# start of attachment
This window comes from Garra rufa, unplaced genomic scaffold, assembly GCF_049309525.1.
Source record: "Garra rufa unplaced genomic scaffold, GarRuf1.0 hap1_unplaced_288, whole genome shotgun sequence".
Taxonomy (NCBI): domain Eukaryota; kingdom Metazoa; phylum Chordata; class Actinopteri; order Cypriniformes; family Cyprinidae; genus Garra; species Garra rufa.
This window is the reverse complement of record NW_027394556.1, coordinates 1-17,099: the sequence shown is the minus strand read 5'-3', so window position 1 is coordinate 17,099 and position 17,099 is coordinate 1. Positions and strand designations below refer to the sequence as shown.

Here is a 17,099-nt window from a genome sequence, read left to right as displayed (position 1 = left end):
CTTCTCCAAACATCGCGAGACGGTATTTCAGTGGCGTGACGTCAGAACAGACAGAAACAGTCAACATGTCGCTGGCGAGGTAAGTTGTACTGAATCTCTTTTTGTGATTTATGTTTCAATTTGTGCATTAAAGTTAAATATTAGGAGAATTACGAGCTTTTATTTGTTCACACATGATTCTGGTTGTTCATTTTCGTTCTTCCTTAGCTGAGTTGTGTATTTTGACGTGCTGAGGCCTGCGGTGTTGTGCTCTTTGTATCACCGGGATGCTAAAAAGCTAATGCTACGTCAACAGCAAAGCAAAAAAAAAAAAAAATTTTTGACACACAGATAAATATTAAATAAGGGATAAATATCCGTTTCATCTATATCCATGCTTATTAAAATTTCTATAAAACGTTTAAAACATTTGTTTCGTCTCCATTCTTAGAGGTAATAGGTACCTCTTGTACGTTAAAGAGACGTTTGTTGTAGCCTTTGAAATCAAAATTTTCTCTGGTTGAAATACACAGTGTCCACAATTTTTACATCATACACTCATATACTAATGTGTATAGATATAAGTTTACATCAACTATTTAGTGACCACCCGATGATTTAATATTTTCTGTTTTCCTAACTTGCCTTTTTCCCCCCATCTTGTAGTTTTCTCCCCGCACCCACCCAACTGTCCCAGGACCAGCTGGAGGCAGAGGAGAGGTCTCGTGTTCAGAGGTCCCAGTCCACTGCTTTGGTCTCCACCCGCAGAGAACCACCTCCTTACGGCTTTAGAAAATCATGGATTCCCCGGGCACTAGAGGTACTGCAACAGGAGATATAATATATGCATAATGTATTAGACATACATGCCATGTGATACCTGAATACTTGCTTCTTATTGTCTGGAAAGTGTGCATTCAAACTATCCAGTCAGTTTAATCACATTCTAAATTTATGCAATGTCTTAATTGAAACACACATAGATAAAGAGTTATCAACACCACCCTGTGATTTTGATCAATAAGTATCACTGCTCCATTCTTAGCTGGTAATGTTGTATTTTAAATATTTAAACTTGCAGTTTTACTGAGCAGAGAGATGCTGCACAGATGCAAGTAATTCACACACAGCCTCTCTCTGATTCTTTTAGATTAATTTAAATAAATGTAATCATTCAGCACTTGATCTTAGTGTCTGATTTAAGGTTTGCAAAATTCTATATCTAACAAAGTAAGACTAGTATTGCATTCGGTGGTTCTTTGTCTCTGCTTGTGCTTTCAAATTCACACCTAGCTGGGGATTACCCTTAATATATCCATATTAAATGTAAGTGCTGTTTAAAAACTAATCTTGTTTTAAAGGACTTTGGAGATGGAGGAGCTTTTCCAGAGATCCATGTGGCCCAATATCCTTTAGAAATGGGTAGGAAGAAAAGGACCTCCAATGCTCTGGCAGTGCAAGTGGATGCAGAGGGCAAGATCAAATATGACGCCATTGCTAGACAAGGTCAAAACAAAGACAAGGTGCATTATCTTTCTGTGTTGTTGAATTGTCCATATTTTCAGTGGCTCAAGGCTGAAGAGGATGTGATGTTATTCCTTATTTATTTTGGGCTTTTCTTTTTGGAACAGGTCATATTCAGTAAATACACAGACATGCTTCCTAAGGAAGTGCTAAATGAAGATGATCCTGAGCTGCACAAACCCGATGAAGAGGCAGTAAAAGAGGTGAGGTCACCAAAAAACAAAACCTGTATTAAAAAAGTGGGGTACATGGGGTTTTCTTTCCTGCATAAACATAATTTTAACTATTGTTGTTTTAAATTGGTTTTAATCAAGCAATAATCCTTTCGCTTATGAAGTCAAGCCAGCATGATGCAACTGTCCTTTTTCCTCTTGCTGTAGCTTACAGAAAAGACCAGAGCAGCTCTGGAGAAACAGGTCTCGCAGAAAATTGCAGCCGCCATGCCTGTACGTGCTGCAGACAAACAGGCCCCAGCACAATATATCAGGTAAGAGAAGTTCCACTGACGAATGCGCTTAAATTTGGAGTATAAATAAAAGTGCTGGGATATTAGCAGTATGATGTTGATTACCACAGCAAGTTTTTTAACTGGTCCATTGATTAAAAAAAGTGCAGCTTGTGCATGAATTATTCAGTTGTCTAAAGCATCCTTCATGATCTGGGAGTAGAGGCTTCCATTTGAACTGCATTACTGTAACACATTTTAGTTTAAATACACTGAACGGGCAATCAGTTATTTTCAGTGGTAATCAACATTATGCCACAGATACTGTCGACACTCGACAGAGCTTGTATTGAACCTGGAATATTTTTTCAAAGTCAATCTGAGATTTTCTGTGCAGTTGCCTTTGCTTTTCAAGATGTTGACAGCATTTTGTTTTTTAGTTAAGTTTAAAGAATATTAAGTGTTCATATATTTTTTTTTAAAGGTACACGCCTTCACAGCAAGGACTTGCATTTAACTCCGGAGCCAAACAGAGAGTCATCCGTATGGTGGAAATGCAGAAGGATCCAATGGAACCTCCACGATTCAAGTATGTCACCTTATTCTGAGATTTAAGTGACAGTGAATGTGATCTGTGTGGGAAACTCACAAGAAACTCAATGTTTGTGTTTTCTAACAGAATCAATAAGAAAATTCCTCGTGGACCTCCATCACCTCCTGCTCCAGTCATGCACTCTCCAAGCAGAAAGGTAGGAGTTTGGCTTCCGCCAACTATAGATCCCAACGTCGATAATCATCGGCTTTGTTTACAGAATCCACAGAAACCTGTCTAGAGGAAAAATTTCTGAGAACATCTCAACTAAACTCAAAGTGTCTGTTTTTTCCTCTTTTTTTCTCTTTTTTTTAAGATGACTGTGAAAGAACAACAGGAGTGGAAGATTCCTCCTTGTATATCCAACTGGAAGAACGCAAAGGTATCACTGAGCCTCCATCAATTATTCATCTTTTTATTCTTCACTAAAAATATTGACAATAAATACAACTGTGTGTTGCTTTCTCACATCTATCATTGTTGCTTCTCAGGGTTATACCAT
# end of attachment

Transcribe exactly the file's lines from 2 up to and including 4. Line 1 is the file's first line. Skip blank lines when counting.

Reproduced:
Source record: "Garra rufa unplaced genomic scaffold, GarRuf1.0 hap1_unplaced_288, whole genome shotgun sequence".
Taxonomy (NCBI): domain Eukaryota; kingdom Metazoa; phylum Chordata; class Actinopteri; order Cypriniformes; family Cyprinidae; genus Garra; species Garra rufa.
This window is the reverse complement of record NW_027394556.1, coordinates 1-17,099: the sequence shown is the minus strand read 5'-3', so window position 1 is coordinate 17,099 and position 17,099 is coordinate 1. Positions and strand designations below refer to the sequence as shown.